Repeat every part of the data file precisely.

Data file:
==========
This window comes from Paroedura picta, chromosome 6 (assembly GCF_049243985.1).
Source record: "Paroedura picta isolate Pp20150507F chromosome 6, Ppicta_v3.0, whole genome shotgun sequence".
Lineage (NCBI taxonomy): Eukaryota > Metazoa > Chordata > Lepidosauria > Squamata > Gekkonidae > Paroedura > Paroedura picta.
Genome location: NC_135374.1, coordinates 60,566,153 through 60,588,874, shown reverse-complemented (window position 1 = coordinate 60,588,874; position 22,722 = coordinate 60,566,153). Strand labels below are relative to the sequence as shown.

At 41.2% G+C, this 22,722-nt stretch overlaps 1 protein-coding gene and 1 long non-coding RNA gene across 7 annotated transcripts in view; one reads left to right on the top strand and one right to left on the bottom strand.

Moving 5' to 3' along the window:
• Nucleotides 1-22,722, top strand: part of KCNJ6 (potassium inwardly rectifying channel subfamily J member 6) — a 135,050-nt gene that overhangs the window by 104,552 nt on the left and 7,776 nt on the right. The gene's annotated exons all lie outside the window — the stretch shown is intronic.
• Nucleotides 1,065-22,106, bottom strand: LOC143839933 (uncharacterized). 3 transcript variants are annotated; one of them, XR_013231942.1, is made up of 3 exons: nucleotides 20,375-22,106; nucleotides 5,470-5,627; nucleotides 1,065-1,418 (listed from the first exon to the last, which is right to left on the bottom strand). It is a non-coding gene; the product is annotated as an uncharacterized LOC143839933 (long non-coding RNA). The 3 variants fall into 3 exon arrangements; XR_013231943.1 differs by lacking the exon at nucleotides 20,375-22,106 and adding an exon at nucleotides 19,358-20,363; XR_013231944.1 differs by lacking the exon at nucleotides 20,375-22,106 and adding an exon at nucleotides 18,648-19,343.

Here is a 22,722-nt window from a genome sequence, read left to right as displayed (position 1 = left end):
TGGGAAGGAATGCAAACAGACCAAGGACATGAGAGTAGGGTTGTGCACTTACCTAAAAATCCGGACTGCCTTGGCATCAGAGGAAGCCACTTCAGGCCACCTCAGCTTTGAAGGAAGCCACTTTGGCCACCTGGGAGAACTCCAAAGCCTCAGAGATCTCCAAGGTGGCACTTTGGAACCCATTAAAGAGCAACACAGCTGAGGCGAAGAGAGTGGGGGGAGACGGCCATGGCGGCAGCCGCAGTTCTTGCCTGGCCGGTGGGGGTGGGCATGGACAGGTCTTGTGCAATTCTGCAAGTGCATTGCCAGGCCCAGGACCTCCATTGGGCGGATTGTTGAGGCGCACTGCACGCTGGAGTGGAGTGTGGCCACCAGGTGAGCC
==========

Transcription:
This window comes from Paroedura picta, chromosome 6 (assembly GCF_049243985.1).
Source record: "Paroedura picta isolate Pp20150507F chromosome 6, Ppicta_v3.0, whole genome shotgun sequence".
Lineage (NCBI taxonomy): Eukaryota > Metazoa > Chordata > Lepidosauria > Squamata > Gekkonidae > Paroedura > Paroedura picta.
Genome location: NC_135374.1, coordinates 60,566,153 through 60,588,874, shown reverse-complemented (window position 1 = coordinate 60,588,874; position 22,722 = coordinate 60,566,153). Strand labels below are relative to the sequence as shown.

At 41.2% G+C, this 22,722-nt stretch overlaps 1 protein-coding gene and 1 long non-coding RNA gene across 7 annotated transcripts in view; one reads left to right on the top strand and one right to left on the bottom strand.

Moving 5' to 3' along the window:
• Nucleotides 1-22,722, top strand: part of KCNJ6 (potassium inwardly rectifying channel subfamily J member 6) — a 135,050-nt gene that overhangs the window by 104,552 nt on the left and 7,776 nt on the right. The gene's annotated exons all lie outside the window — the stretch shown is intronic.
• Nucleotides 1,065-22,106, bottom strand: LOC143839933 (uncharacterized). 3 transcript variants are annotated; one of them, XR_013231942.1, is made up of 3 exons: nucleotides 20,375-22,106; nucleotides 5,470-5,627; nucleotides 1,065-1,418 (listed from the first exon to the last, which is right to left on the bottom strand). It is a non-coding gene; the product is annotated as an uncharacterized LOC143839933 (long non-coding RNA). The 3 variants fall into 3 exon arrangements; XR_013231943.1 differs by lacking the exon at nucleotides 20,375-22,106 and adding an exon at nucleotides 19,358-20,363; XR_013231944.1 differs by lacking the exon at nucleotides 20,375-22,106 and adding an exon at nucleotides 18,648-19,343.

Here is a 22,722-nt window from a genome sequence, read left to right as displayed (position 1 = left end):
TGGGAAGGAATGCAAACAGACCAAGGACATGAGAGTAGGGTTGTGCACTTACCTAAAAATCCGGACTGCCTTGGCATCAGAGGAAGCCACTTCAGGCCACCTCAGCTTTGAAGGAAGCCACTTTGGCCACCTGGGAGAACTCCAAAGCCTCAGAGATCTCCAAGGTGGCACTTTGGAACCCATTAAAGAGCAACACAGCTGAGGCGAAGAGAGTGGGGGGAGACGGCCATGGCGGCAGCCGCAGTTCTTGCCTGGCCGGTGGGGGTGGGCATGGACAGGTCTTGTGCAATTCTGCAAGTGCATTGCCAGGCCCAGGACCTCCATTGGGCGGATTGTTGAGGCGCACTGCACGCTGGAGTGGAGTGTGGCCACCAGGTGAGCC